Guido commented that "there will be other people with much higher-level ideas on concurrency" and recommended "to wait as long as we can before we build anything into the language explicitly or implicitly". Guido also felt it was "important that we have sub-interpreters as well as free-threading, so people can play with different models before we commit to anything".

Overall, the group seemed interested in Daniele's work on atomics but didn't seem willing to commit to exact answers for Python yet. It's clear that more experimentation will be needed in this area.

 

 

The Python Language Summit 2024: Native Interface and Limited C API

Back in October 2023, PEP 731 proposed a new C API working group charged with overseeing and coordinating the development and maintenance of the Python C API. This working group spawned from a series of discussions on the C API from the Language Summit in 2023 and creation of an inventory of problems with the C API at the 2023 core developer sprint.

Two inaugural C API working group members, Petr Viktorin and Victor Stinner, presented back-to-back talks on the C API and gave context on what's been happening in the past year.

What does the C API working group do?

The first of the two C API talks was given by Petr Viktorin on the "Native Interface" and some of the first steps towards an idealized C API.

Petr started off by explaining that the C API working group makes two types of decisions: what functionality to expose via the C API and how to expose it. Petr also explained that the C API working group keeps two separate issue trackers, one for incremental "evolution" of the C API and another for "revolution", a place where more "radical" ideas are discussed.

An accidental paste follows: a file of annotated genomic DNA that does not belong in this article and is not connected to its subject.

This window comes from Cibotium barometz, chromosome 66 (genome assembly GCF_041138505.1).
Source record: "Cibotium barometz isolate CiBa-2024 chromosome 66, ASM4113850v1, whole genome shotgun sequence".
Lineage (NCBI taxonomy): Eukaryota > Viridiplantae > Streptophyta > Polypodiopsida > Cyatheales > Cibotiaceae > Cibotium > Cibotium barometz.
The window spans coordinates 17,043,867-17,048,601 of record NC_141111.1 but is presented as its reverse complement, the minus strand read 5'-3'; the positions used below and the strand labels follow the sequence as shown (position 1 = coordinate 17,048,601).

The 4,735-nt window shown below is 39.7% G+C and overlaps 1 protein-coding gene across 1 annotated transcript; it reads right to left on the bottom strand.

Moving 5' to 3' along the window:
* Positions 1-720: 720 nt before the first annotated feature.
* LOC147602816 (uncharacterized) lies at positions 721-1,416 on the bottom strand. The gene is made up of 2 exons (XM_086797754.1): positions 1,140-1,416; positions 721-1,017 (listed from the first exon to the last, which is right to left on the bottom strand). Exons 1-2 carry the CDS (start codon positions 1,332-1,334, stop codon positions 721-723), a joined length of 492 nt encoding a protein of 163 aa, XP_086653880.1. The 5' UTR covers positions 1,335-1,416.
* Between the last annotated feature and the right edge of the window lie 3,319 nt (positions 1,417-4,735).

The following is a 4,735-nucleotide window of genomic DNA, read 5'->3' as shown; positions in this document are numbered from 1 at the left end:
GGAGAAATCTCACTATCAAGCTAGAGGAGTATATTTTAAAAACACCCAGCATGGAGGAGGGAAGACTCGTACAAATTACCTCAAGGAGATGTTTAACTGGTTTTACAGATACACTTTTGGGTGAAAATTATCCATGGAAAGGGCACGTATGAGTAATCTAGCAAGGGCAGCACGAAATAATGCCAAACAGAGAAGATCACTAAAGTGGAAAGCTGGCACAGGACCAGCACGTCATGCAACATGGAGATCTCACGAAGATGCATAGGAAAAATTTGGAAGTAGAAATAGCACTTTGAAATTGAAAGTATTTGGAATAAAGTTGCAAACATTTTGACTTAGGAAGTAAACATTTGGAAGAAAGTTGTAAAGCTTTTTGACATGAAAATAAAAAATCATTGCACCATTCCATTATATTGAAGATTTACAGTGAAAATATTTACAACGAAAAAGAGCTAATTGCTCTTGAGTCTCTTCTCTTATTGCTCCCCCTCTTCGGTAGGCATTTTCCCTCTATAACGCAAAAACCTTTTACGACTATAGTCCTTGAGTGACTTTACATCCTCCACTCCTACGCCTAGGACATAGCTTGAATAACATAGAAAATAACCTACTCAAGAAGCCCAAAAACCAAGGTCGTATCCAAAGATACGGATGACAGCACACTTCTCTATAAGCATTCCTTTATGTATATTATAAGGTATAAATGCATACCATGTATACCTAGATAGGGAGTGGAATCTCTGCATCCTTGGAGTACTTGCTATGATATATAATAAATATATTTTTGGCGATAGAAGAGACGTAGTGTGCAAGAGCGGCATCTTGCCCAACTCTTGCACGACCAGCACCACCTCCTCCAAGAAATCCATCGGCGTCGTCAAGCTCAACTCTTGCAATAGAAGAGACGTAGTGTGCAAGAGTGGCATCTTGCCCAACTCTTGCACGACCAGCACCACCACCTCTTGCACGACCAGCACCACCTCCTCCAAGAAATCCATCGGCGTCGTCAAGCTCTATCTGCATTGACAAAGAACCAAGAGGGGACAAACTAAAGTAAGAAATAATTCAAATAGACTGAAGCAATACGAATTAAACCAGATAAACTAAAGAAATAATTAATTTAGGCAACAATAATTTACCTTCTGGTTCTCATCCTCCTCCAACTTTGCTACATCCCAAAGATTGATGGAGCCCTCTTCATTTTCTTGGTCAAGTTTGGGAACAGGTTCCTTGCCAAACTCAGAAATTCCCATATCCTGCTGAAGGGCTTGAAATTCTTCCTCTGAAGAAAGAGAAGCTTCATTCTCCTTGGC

The existing C API wasn't designed with the knowledge, context, and needs of today (like free-threading), but there are many good parts of the C API. Petr explained that one of the more impactful things the working group has done is to formalize "guidelines to get consistency with the good parts of the existing API".

Petr gave an example of what can go wrong with the PyLong_GetSign() function. This API has a baked-in type check that can't be avoided due to its function signature and thus incurs a performance penalty even when the caller has already checked whether the object is the correct type.

This extra performance penalty means that CPython itself uses its own private API which avoids the type check, but this extra private API only for CPython isn't a great experience. Other languages and projects want access to the more performant API, too.

Petr went on to reference Mark Shannon's proposal for a New C API which Petr called "close to perfect" with caveats around not dropping existing APIs and the name, instead suggesting "Native Interface" for the name of the new C API.

"Unfortunately we need to keep the old API around. We can't just remove a chunk of the existing API just because it's old", Petr lamented. Petr also noted that not being able to remove parts of the existing API might mean that the Faster CPython project loses some incentive to work on the new C API.